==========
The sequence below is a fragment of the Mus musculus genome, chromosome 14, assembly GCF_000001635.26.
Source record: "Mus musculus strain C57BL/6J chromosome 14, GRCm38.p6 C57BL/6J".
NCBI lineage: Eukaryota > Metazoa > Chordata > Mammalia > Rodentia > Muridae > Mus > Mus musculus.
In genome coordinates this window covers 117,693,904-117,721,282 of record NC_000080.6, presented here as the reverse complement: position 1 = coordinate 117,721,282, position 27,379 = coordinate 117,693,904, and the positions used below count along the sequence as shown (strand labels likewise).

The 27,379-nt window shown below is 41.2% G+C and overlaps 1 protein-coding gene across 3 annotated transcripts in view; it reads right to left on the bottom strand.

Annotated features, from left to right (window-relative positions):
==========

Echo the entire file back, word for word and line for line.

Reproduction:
The sequence below is a fragment of the Mus musculus genome, chromosome 14, assembly GCF_000001635.26.
Source record: "Mus musculus strain C57BL/6J chromosome 14, GRCm38.p6 C57BL/6J".
NCBI lineage: Eukaryota > Metazoa > Chordata > Mammalia > Rodentia > Muridae > Mus > Mus musculus.
In genome coordinates this window covers 117,693,904-117,721,282 of record NC_000080.6, presented here as the reverse complement: position 1 = coordinate 117,721,282, position 27,379 = coordinate 117,693,904, and the positions used below count along the sequence as shown (strand labels likewise).

The 27,379-nt window shown below is 41.2% G+C and overlaps 1 protein-coding gene across 3 annotated transcripts in view; it reads right to left on the bottom strand.

Annotated features, from left to right (window-relative positions):